Windrush Day

In this guest blog, to commemorate Windrush Day 2022, Dr David Chung, Co-Chair of RCEM’s Equity, Diversity and Inclusion Committee, explores the background of and pays tribute to the Windrush generation.

When I was a child, the name Windrush was not a thing. I was a West Indian, but our stories were not told. Today it is feels right that a seed which was tumbling through the winds of time has landed, taken root, and now is a tree, strong and beautiful, with a name.


This story has a long bloody preface, but the most relevant chapter starts in the Second World War. It is not well known, but the part of the British Empire which contributed the most service personnel per capita was the then British West Indies. It might seem incredible to modern minds but West Indians considered themselves British, and it was unthinkable that they would not leap to the defense of the “Mother Country”. They included such notables as RAF Officers Ulric Cross from Trinidad, and from Jamaica Billy Strachan and the almost superhuman Dr Arthur Wint, a pilot who would go on to be an Olympic Sprint Champion and then a Doctor, before serving as High Commissioner to Britain and Denmark. They also included my Uncle Hughlyn Koo, who was RAF Ground crew, his first taste of Britain was a rain drenched Greenock.

The RAF, unlike the other services, did not have a Colour Bar, which is why over 6000 West Indians served in it, to great distinction. The Merchant Navy also had thousands of West Indian seamen, many of whom lost their lives.

It was not all patriotic duty, the West Indies suffered badly during the depression of the 30s, and this did not change after the war. When a Britain reeling and battered from the war found itself short of labour for essential work, the call went out, and again The West Indians answered, glad for the opportunity. Those who had already served were happy to return, many of those on the Empire Windrush were ex-service persons.

Things had changed in Britain, and despite the need the welcome was not as warm as before. It was also a massive culture shock for the younger members of what we call the Windrush Generation like my Dad, who, thanks to his colonial education believed the hype. The biggest shock to them was to see poor white people, working as dustmen, or worse. That would have been inconceivable in Guyana, his home. The world was starting to shift on its axis. Years of indoctrination were unravelling, Independence for the West Indian Nations was a dream no longer.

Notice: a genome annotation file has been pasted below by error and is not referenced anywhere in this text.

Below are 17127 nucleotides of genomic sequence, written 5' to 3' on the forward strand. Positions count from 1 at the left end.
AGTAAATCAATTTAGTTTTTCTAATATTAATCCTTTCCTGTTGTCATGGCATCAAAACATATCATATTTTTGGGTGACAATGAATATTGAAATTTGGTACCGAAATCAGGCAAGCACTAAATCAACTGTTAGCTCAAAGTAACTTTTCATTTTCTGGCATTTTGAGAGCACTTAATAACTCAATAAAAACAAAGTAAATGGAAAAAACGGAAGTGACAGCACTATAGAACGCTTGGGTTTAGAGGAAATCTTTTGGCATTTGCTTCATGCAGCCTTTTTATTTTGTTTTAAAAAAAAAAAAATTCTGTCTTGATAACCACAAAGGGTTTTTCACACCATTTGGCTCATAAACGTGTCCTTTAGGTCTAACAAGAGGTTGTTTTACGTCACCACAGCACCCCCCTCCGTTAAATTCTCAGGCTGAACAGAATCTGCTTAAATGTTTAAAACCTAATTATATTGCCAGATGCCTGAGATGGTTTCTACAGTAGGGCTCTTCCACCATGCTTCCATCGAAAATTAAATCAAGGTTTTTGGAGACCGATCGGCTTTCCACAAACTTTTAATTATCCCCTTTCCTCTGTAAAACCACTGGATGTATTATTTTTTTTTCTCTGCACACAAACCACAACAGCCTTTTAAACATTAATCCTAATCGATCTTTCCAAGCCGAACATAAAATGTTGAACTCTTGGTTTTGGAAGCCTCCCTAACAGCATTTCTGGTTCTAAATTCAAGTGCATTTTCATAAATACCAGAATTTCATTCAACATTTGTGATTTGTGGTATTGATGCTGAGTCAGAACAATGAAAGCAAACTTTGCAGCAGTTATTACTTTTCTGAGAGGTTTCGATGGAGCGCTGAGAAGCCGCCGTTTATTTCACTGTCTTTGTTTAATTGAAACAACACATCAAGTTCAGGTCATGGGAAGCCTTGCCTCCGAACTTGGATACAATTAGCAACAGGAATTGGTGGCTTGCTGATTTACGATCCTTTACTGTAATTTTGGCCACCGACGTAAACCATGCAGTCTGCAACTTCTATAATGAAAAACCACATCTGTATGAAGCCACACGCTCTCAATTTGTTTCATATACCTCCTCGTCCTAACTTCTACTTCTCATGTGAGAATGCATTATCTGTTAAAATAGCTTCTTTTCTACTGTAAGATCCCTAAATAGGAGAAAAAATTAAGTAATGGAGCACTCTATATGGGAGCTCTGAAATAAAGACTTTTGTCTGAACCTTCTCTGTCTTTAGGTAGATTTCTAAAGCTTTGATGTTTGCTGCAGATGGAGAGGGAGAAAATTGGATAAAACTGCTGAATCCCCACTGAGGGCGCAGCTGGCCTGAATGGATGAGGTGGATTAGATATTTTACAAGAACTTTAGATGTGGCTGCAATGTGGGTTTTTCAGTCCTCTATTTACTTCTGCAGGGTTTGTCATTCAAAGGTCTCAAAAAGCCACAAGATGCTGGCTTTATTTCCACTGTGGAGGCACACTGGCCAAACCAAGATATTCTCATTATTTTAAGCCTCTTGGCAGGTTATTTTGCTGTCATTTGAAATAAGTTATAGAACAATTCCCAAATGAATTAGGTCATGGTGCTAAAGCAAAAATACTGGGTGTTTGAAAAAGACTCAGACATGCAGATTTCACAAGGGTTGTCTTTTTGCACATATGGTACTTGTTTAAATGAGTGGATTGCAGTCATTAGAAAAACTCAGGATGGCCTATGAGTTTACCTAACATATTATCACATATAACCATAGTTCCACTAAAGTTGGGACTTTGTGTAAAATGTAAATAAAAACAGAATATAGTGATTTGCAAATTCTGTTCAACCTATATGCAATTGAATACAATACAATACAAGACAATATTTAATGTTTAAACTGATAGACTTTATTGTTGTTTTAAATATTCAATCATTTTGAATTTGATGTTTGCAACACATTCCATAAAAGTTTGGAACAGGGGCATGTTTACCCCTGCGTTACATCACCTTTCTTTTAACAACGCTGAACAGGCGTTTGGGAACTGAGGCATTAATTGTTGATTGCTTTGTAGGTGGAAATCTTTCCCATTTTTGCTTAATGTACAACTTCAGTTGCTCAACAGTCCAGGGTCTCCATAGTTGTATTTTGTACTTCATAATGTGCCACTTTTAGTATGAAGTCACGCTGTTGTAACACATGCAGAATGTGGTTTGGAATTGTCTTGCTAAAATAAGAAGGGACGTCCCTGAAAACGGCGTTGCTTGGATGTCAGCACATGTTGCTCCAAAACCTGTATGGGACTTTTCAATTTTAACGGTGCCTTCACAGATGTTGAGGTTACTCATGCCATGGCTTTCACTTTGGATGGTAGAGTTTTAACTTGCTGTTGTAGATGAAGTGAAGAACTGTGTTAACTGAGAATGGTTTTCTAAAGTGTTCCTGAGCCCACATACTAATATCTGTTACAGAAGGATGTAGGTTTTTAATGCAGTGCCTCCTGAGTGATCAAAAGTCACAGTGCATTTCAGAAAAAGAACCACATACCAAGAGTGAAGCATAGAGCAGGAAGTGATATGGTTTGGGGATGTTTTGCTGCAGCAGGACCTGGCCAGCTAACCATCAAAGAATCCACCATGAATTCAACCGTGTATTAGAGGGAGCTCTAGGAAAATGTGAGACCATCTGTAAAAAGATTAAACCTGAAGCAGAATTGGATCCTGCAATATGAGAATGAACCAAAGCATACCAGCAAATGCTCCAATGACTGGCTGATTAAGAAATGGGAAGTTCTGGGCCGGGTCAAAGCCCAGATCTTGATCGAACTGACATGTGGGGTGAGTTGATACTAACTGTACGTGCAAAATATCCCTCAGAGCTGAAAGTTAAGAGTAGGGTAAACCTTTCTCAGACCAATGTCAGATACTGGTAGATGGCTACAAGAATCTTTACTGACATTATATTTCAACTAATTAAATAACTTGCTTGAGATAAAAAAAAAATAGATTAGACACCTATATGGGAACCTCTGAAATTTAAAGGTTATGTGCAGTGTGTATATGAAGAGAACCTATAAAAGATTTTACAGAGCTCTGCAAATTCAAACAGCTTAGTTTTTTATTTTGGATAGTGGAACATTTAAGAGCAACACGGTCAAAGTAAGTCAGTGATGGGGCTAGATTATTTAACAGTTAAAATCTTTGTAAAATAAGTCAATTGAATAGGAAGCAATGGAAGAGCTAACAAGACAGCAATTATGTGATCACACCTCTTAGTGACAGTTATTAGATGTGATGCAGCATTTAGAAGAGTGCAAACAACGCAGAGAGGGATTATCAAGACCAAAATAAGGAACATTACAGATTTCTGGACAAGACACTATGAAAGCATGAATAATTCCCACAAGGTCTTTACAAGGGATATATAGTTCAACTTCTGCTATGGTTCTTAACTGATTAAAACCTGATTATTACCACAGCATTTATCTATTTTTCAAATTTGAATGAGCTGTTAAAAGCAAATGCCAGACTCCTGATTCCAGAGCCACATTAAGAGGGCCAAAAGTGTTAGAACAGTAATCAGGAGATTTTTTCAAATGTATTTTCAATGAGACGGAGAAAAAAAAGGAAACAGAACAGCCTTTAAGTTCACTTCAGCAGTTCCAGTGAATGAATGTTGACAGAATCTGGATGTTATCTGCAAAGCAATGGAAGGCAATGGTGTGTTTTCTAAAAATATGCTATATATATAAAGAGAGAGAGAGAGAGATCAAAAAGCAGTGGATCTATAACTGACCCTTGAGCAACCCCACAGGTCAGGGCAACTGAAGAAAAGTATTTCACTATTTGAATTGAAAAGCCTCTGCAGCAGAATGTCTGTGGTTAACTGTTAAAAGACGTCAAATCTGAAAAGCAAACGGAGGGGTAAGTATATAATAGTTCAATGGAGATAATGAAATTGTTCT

Despite facing massive prejudice, racism and struggles for recognition, these “British Subjects” who found themselves cast, to their dismay as unwelcome outsiders did what immigrants have always done. They put their heads down and grafted. Most of them were not intending to stay long, just long enough to earn what was needed for that plot of land, or house back home. The remittances flowed back to support those who couldn’t come. Families had to endure being split up until things were stable enough for them to be reunited, or “sent for”.

The contribution of West Indian employees in jobs like Public Transport were visible. The contribution of West Indian Nurses to the then fledgling NHS is legendary, but many more NHS employees have West Indian origins. Outside of work, the cultural influence of West Indians on the UK is the stuff academic careers could be built on for decades to come. With a much better soundtrack than would have occurred otherwise.

The West Indies are a racially diverse place, and that is reflected in the diaspora. It’s why I have to explain why I don’t speak Chinese. Find any family photos of West Indian families and there is a good chance you will find more than one race represented there. If you see what you think is a black person with a Chinese name, they are very likely to be from the Caribbean. There are very large South Asian populations in the Caribbean too. Sugar cane was the common denominator as to why so many disparate peoples ended up there. We are all descended from Cane Reapers. Out of many, one people.

Five years became ten, then twenty, then before you knew it you were retiring. If you were lucky you might have done enough to get that house back home, although once there you might realise things had changed so much the UK was your home now.

Unfortunately, more recently, the name Windrush has become associated with more negative things. There are those that will say, with some justification, the story of the West Indians in the UK has always been one of promises unfulfilled and betrayal, and this is just the true picture of the West Indian experience here. It is a lesson that has not gone unnoticed by the children of the Windrush Generation.

One word, so many meanings, so much power and so much history. So many stories, many untold for so long, a word that has become a cipher for a whole generation of immigrants and their descendants.

Duty, Service, Bravery; Windrush

Hope, Embarkation, Displacement; Windrush

Industry, Family, Settlement; Windrush

Struggle, Discrimination, Justice; Windrush

Pride, Celebration, Recognition; Windrush

A voyage which has, improbably, transcended time to become a legend, a precious jewel containing a heritage I can sit down and teach my children about. This is why you are here, and nobody can tell you that you do not belong here.

Because, Windrush.

Dr David Chung
Co-Chair, RCEM Equity, Diversity and Inclusion Committee

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